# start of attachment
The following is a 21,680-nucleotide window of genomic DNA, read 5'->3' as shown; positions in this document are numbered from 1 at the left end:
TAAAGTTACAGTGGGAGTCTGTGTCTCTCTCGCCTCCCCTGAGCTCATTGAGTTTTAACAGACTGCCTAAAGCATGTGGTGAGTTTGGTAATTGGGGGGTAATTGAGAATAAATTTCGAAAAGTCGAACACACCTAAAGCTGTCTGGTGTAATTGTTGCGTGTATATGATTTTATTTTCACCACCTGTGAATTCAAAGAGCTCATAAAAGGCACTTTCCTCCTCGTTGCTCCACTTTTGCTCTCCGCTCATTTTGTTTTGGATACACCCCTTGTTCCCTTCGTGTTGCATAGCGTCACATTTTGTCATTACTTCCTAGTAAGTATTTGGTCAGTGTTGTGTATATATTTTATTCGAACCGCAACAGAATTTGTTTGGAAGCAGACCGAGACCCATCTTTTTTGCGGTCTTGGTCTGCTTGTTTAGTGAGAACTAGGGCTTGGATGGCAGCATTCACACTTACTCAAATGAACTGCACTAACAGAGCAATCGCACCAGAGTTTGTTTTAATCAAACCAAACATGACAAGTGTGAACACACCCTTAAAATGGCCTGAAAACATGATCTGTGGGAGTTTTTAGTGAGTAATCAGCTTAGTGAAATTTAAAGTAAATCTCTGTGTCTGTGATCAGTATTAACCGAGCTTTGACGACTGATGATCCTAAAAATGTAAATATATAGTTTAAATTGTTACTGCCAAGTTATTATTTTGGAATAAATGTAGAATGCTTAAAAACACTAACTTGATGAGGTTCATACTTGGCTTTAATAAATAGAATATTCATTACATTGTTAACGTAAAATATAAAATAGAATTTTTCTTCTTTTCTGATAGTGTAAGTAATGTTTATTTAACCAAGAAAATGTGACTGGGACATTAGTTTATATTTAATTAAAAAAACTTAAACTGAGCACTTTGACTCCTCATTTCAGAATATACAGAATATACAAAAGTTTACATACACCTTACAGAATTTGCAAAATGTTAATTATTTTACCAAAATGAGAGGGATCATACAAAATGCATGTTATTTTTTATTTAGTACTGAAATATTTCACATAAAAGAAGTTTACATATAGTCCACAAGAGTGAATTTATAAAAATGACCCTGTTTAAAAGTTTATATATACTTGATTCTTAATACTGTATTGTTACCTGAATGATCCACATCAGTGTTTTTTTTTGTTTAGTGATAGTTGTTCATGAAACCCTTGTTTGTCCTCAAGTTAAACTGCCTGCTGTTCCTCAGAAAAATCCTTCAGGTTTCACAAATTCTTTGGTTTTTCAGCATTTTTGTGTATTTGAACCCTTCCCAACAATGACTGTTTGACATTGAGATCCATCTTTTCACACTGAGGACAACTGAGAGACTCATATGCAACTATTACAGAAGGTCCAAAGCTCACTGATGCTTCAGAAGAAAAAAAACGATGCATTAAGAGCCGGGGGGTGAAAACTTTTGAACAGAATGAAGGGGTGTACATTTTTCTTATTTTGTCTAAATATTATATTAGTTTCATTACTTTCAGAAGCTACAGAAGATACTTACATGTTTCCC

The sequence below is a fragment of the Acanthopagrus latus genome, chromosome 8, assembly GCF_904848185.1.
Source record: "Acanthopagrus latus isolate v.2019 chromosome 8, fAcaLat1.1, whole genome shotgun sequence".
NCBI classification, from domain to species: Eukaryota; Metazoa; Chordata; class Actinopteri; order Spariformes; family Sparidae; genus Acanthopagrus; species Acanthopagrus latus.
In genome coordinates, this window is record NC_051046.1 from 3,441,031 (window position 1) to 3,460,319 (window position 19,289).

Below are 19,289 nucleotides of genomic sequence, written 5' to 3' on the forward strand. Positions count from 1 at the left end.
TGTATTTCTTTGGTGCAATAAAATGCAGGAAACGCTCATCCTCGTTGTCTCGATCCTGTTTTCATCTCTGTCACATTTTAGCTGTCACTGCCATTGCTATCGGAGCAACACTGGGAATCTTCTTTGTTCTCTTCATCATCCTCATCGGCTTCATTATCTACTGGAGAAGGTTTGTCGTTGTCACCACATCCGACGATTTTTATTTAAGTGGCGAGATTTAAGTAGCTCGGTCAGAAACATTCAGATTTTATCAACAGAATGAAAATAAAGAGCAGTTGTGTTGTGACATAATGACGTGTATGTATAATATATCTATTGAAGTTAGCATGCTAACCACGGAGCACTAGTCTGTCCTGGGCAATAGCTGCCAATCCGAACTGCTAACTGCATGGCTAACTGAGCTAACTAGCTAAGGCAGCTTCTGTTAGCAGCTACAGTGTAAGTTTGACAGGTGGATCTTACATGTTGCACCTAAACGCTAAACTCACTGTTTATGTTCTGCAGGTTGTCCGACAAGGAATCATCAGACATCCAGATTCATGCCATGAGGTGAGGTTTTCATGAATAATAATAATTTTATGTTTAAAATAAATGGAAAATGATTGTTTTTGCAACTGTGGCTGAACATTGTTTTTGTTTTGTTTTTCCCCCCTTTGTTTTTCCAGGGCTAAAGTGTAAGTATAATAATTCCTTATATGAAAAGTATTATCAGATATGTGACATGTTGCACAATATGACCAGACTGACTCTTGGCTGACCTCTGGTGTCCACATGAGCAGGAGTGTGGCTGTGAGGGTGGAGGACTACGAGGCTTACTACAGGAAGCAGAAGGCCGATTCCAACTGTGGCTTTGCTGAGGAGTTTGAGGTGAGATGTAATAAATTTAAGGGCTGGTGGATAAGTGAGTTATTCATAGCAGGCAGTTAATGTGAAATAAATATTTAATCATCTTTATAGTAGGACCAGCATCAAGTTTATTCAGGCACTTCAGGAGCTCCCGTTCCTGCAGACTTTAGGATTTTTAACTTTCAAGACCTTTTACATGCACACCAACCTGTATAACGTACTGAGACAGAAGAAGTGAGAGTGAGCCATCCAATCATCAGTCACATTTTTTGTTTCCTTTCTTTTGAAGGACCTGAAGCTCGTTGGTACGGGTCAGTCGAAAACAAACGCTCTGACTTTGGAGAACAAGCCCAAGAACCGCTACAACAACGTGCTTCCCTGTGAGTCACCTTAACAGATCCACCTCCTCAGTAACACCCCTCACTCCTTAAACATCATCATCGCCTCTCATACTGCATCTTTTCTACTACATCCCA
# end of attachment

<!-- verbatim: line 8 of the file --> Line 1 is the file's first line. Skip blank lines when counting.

TGTATTTCTTTGGTGCAATAAAATGCAGGAAACGCTCATCCTCGTTGTCTCGATCCTGTTTTCATCTCTGTCACATTTTAGCTGTCACTGCCATTGCTATCGGAGCAACACTGGGAATCTTCTTTGTTCTCTTCATCATCCTCATCGGCTTCATTATCTACTGGAGAAGGTTTGTCGTTGTCACCACATCCGACGATTTTTATTTAAGTGGCGAGATTTAAGTAGCTCGGTCAGAAACATTCAGATTTTATCAACAGAATGAAAATAAAGAGCAGTTGTGTTGTGACATAATGACGTGTATGTATAATATATCTATTGAAGTTAGCATGCTAACCACGGAGCACTAGTCTGTCCTGGGCAATAGCTGCCAATCCGAACTGCTAACTGCATGGCTAACTGAGCTAACTAGCTAAGGCAGCTTCTGTTAGCAGCTACAGTGTAAGTTTGACAGGTGGATCTTACATGTTGCACCTAAACGCTAAACTCACTGTTTATGTTCTGCAGGTTGTCCGACAAGGAATCATCAGACATCCAGATTCATGCCATGAGGTGAGGTTTTCATGAATAATAATAATTTTATGTTTAAAATAAATGGAAAATGATTGTTTTTGCAACTGTGGCTGAACATTGTTTTTGTTTTGTTTTTCCCCCCTTTGTTTTTCCAGGGCTAAAGTGTAAGTATAATAATTCCTTATATGAAAAGTATTATCAGATATGTGACATGTTGCACAATATGACCAGACTGACTCTTGGCTGACCTCTGGTGTCCACATGAGCAGGAGTGTGGCTGTGAGGGTGGAGGACTACGAGGCTTACTACAGGAAGCAGAAGGCCGATTCCAACTGTGGCTTTGCTGAGGAGTTTGAGGTGAGATGTAATAAATTTAAGGGCTGGTGGATAAGTGAGTTATTCATAGCAGGCAGTTAATGTGAAATAAATATTTAATCATCTTTATAGTAGGACCAGCATCAAGTTTATTCAGGCACTTCAGGAGCTCCCGTTCCTGCAGACTTTAGGATTTTTAACTTTCAAGACCTTTTACATGCACACCAACCTGTATAACGTACTGAGACAGAAGAAGTGAGAGTGAGCCATCCAATCATCAGTCACATTTTTTGTTTCCTTTCTTTTGAAGGACCTGAAGCTCGTTGGTACGGGTCAGTCGAAAACAAACGCTCTGACTTTGGAGAACAAGCCCAAGAACCGCTACAACAACGTGCTTCCCTGTGAGTCACCTTAACAGATCCACCTCCTCAGTAACACCCCTCACTCCTTAAACATCATCATCGCCTCTCATACTGCATCTTTTCTACTACATCCCA